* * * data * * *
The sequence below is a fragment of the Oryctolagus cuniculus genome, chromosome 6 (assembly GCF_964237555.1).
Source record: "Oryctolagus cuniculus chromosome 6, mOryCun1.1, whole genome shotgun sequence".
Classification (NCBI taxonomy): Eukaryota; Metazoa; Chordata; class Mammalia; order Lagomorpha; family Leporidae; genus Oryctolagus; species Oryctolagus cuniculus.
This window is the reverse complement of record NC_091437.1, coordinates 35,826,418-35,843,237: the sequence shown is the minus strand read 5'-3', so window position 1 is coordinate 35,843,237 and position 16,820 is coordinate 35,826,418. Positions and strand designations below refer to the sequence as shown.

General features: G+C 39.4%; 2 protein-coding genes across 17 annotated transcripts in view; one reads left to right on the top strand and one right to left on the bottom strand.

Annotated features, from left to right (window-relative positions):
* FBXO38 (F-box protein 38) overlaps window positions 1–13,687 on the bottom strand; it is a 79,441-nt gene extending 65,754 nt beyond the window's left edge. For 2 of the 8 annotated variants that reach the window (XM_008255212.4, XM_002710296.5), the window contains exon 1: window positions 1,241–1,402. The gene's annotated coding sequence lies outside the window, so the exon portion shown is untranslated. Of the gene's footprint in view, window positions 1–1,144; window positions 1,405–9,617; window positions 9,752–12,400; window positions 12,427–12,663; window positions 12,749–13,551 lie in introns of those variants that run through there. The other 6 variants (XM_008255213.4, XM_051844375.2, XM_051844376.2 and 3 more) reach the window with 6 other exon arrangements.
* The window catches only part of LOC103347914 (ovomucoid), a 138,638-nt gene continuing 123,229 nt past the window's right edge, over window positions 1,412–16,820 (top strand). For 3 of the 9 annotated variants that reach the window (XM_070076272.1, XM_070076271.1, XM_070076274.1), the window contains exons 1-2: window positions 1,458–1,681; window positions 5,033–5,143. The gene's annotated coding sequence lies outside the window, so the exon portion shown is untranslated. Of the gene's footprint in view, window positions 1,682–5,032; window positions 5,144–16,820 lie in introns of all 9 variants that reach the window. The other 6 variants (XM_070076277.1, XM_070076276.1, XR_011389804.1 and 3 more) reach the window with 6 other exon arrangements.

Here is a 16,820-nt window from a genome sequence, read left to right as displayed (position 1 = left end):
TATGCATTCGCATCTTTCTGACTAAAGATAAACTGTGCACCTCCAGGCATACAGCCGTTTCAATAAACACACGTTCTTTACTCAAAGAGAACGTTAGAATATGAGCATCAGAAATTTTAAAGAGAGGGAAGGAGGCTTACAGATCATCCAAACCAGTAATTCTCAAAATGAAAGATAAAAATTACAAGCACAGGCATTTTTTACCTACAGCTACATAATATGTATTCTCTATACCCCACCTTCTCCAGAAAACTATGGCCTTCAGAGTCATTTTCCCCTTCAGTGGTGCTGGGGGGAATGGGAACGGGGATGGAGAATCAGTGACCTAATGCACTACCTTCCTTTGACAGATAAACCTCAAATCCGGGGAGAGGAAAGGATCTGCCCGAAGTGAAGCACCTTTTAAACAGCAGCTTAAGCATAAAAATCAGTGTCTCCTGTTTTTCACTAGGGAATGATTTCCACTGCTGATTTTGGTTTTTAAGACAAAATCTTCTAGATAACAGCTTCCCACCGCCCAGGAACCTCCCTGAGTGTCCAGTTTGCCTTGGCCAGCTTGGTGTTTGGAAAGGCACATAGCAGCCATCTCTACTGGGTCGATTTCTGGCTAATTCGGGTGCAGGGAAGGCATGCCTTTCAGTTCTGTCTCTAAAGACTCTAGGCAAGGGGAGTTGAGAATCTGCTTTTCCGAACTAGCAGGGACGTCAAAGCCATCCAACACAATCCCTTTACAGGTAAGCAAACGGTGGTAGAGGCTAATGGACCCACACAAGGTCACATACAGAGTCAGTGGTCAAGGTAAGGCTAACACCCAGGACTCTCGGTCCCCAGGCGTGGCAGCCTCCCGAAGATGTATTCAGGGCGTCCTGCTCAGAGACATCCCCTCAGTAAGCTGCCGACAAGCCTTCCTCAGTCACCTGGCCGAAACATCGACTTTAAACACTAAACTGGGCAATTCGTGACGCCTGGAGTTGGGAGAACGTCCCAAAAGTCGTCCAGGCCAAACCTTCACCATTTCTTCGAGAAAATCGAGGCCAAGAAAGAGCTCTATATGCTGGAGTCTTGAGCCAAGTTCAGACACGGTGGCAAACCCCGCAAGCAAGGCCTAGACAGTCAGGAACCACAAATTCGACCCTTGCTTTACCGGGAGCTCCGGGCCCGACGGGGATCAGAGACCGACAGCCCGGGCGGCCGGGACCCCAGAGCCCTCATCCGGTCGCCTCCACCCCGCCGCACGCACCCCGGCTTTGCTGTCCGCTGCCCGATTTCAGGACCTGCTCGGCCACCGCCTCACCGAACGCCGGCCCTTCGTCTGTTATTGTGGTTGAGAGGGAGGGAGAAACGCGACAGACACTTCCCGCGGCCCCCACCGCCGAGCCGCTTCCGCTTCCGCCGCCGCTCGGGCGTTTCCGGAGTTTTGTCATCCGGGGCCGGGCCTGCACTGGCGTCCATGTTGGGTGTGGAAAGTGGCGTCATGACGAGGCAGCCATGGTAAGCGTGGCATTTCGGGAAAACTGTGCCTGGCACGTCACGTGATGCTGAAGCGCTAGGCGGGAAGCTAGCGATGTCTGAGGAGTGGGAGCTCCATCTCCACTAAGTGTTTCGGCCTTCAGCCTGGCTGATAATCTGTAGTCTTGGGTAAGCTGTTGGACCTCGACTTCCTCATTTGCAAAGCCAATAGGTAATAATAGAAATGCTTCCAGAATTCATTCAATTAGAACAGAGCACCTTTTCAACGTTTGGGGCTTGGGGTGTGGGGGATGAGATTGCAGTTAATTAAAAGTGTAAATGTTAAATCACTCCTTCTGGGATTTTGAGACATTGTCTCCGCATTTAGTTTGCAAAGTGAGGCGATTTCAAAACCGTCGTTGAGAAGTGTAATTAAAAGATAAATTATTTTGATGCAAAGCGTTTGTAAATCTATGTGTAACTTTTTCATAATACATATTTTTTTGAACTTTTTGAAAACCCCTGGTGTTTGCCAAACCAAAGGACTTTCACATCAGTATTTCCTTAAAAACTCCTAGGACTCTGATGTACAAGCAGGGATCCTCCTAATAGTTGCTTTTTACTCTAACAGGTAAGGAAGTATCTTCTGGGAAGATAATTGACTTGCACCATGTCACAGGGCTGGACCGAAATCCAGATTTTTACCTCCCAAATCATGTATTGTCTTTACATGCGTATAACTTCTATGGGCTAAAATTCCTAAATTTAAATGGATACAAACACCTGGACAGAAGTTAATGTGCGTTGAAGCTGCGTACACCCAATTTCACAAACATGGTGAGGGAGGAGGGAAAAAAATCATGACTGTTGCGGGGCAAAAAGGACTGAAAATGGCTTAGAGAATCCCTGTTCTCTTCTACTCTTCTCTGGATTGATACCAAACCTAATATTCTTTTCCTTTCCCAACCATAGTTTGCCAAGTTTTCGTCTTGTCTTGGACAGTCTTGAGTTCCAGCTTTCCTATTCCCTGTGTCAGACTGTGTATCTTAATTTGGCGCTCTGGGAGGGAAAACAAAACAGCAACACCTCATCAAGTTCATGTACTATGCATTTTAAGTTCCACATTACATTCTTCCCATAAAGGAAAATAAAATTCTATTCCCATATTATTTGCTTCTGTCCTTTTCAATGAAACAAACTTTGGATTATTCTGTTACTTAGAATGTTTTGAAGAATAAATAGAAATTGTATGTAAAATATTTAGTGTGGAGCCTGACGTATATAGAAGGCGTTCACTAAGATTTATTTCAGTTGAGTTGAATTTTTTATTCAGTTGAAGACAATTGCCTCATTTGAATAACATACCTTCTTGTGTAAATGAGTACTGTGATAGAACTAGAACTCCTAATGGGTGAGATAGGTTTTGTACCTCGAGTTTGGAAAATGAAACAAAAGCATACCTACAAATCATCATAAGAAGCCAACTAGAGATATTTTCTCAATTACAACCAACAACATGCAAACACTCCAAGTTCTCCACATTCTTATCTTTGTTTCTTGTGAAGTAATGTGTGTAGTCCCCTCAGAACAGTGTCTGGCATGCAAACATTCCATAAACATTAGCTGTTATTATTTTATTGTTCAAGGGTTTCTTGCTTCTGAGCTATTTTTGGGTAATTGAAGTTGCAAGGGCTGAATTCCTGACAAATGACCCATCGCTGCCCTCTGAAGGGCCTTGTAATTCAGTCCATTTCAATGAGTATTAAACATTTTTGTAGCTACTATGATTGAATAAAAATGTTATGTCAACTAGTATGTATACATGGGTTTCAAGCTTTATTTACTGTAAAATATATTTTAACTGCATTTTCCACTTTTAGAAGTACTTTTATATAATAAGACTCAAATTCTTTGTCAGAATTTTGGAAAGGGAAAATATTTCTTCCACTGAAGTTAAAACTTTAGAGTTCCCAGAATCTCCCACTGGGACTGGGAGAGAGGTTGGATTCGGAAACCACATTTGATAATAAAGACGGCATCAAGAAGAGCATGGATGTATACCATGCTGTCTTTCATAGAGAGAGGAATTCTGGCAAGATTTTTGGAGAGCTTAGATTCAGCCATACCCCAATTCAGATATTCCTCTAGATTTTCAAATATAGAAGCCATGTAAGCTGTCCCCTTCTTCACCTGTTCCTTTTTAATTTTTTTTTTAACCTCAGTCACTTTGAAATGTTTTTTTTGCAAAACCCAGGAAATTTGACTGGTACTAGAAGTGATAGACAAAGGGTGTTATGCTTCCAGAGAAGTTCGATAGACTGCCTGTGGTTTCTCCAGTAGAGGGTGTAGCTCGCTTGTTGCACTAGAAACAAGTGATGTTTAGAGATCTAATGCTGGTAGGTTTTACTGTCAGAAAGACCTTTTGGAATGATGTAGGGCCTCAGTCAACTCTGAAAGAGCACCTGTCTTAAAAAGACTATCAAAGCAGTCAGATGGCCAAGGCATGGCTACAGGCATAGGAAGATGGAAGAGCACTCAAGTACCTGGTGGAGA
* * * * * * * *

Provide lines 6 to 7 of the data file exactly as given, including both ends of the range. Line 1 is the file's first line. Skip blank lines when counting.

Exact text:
Annotated features, from left to right (window-relative positions):
* FBXO38 (F-box protein 38) overlaps window positions 1–13,687 on the bottom strand; it is a 79,441-nt gene extending 65,754 nt beyond the window's left edge. For 2 of the 8 annotated variants that reach the window (XM_008255212.4, XM_002710296.5), the window contains exon 1: window positions 1,241–1,402. The gene's annotated coding sequence lies outside the window, so the exon portion shown is untranslated. Of the gene's footprint in view, window positions 1–1,144; window positions 1,405–9,617; window positions 9,752–12,400; window positions 12,427–12,663; window positions 12,749–13,551 lie in introns of those variants that run through there. The other 6 variants (XM_008255213.4, XM_051844375.2, XM_051844376.2 and 3 more) reach the window with 6 other exon arrangements.